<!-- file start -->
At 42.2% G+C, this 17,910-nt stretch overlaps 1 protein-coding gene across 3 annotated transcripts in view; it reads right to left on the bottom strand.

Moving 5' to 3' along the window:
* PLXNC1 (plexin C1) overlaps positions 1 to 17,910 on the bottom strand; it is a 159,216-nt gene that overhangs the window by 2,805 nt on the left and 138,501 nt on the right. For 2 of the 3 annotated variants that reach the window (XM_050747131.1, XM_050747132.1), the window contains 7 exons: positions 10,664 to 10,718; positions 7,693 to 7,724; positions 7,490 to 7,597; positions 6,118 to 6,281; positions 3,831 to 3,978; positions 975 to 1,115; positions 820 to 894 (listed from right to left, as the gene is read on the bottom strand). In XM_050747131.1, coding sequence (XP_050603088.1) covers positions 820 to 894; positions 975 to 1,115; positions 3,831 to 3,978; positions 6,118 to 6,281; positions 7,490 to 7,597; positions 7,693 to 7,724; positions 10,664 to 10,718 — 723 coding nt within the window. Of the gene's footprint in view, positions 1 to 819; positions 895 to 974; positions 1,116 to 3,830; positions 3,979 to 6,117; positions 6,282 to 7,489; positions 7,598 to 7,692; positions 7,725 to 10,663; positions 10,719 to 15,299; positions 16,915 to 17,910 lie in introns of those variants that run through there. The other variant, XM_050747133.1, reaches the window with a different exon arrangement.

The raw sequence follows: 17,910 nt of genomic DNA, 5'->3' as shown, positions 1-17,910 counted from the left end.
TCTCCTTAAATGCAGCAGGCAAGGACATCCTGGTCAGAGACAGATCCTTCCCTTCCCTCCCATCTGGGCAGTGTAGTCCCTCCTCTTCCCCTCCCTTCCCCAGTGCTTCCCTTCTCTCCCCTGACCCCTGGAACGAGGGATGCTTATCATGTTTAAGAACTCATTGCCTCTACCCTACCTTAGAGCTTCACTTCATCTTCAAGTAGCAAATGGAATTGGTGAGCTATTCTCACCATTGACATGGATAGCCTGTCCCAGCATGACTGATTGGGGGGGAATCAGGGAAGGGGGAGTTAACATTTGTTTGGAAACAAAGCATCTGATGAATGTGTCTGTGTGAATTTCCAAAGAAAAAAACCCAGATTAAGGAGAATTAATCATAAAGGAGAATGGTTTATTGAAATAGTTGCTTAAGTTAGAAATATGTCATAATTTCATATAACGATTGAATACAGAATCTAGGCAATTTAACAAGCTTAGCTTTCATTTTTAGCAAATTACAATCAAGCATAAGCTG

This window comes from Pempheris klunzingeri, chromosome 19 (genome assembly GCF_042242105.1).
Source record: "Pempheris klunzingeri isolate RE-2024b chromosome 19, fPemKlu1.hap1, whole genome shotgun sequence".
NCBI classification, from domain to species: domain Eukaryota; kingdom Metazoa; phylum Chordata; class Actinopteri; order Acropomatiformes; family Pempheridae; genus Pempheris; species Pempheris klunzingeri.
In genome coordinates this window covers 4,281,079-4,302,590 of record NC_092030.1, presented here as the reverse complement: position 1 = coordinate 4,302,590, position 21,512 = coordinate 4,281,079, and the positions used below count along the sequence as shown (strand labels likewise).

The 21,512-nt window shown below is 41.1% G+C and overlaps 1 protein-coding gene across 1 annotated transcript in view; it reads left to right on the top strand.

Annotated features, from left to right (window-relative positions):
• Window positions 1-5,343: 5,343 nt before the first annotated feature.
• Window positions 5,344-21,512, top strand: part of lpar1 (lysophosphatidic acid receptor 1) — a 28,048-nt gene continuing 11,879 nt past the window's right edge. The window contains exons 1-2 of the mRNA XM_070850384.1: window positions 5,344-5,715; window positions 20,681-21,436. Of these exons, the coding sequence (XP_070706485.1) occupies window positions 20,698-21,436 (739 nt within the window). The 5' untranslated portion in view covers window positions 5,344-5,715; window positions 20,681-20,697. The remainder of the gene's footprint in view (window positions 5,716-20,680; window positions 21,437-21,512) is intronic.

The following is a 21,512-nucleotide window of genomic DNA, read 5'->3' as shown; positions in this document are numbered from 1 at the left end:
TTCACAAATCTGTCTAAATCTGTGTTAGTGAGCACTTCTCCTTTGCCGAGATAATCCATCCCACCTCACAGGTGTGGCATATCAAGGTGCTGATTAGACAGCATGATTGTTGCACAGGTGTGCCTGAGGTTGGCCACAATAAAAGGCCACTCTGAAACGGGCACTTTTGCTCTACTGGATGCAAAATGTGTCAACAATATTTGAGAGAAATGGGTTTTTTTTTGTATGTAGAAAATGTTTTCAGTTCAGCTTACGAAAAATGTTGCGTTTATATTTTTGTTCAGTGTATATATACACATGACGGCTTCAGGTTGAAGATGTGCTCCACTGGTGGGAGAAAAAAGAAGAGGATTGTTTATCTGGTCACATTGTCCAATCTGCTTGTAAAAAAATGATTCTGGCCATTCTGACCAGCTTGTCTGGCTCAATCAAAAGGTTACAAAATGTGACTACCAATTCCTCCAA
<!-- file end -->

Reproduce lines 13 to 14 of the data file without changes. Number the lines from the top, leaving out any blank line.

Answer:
• Window positions 5,344-21,512, top strand: part of lpar1 (lysophosphatidic acid receptor 1) — a 28,048-nt gene continuing 11,879 nt past the window's right edge. The window contains exons 1-2 of the mRNA XM_070850384.1: window positions 5,344-5,715; window positions 20,681-21,436. Of these exons, the coding sequence (XP_070706485.1) occupies window positions 20,698-21,436 (739 nt within the window). The 5' untranslated portion in view covers window positions 5,344-5,715; window positions 20,681-20,697. The remainder of the gene's footprint in view (window positions 5,716-20,680; window positions 21,437-21,512) is intronic.

The following is a 21,512-nucleotide window of genomic DNA, read 5'->3' as shown; positions in this document are numbered from 1 at the left end: